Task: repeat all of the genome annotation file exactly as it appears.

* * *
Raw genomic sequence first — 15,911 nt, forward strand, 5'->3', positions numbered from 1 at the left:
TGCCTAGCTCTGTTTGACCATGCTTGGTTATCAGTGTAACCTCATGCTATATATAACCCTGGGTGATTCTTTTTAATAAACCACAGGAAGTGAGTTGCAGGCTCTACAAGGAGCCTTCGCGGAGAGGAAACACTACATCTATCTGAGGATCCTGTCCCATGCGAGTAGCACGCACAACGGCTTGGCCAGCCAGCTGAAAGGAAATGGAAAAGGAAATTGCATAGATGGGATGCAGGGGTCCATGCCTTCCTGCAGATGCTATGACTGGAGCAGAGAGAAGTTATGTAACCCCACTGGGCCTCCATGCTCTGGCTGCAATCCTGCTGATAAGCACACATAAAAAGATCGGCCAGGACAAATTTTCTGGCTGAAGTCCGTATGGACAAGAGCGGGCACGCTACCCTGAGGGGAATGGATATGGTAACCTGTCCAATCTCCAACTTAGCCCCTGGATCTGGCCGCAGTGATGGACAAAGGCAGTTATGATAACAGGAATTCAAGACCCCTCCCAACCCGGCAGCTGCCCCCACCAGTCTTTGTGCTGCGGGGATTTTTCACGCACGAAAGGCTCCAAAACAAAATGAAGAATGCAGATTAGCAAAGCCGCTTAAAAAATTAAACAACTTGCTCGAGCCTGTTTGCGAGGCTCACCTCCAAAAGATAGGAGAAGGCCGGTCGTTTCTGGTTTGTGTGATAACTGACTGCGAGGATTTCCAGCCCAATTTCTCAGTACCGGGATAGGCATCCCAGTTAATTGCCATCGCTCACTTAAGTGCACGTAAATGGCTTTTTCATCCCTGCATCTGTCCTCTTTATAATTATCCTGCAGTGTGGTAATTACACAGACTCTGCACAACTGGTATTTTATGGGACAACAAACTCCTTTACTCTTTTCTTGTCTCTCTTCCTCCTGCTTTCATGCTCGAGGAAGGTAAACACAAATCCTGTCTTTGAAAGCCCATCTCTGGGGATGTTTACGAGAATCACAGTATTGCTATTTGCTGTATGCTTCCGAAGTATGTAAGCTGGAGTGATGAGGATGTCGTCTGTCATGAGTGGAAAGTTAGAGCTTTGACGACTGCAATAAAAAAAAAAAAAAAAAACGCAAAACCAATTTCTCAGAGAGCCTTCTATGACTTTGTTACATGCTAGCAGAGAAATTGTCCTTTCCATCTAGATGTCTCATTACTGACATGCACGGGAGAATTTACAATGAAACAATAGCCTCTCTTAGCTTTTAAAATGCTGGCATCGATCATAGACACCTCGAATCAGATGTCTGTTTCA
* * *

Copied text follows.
Raw genomic sequence first — 15,911 nt, forward strand, 5'->3', positions numbered from 1 at the left:
TGCCTAGCTCTGTTTGACCATGCTTGGTTATCAGTGTAACCTCATGCTATATATAACCCTGGGTGATTCTTTTTAATAAACCACAGGAAGTGAGTTGCAGGCTCTACAAGGAGCCTTCGCGGAGAGGAAACACTACATCTATCTGAGGATCCTGTCCCATGCGAGTAGCACGCACAACGGCTTGGCCAGCCAGCTGAAAGGAAATGGAAAAGGAAATTGCATAGATGGGATGCAGGGGTCCATGCCTTCCTGCAGATGCTATGACTGGAGCAGAGAGAAGTTATGTAACCCCACTGGGCCTCCATGCTCTGGCTGCAATCCTGCTGATAAGCACACATAAAAAGATCGGCCAGGACAAATTTTCTGGCTGAAGTCCGTATGGACAAGAGCGGGCACGCTACCCTGAGGGGAATGGATATGGTAACCTGTCCAATCTCCAACTTAGCCCCTGGATCTGGCCGCAGTGATGGACAAAGGCAGTTATGATAACAGGAATTCAAGACCCCTCCCAACCCGGCAGCTGCCCCCACCAGTCTTTGTGCTGCGGGGATTTTTCACGCACGAAAGGCTCCAAAACAAAATGAAGAATGCAGATTAGCAAAGCCGCTTAAAAAATTAAACAACTTGCTCGAGCCTGTTTGCGAGGCTCACCTCCAAAAGATAGGAGAAGGCCGGTCGTTTCTGGTTTGTGTGATAACTGACTGCGAGGATTTCCAGCCCAATTTCTCAGTACCGGGATAGGCATCCCAGTTAATTGCCATCGCTCACTTAAGTGCACGTAAATGGCTTTTTCATCCCTGCATCTGTCCTCTTTATAATTATCCTGCAGTGTGGTAATTACACAGACTCTGCACAACTGGTATTTTATGGGACAACAAACTCCTTTACTCTTTTCTTGTCTCTCTTCCTCCTGCTTTCATGCTCGAGGAAGGTAAACACAAATCCTGTCTTTGAAAGCCCATCTCTGGGGATGTTTACGAGAATCACAGTATTGCTATTTGCTGTATGCTTCCGAAGTATGTAAGCTGGAGTGATGAGGATGTCGTCTGTCATGAGTGGAAAGTTAGAGCTTTGACGACTGCAATAAAAAAAAAAAAAAAAAACGCAAAACCAATTTCTCAGAGAGCCTTCTATGACTTTGTTACATGCTAGCAGAGAAATTGTCCTTTCCATCTAGATGTCTCATTACTGACATGCACGGGAGAATTTACAATGAAACAATAGCCTCTCTTAGCTTTTAAAATGCTGGCATCGATCATAGACACCTCGAATCAGATGTCTGTTTCA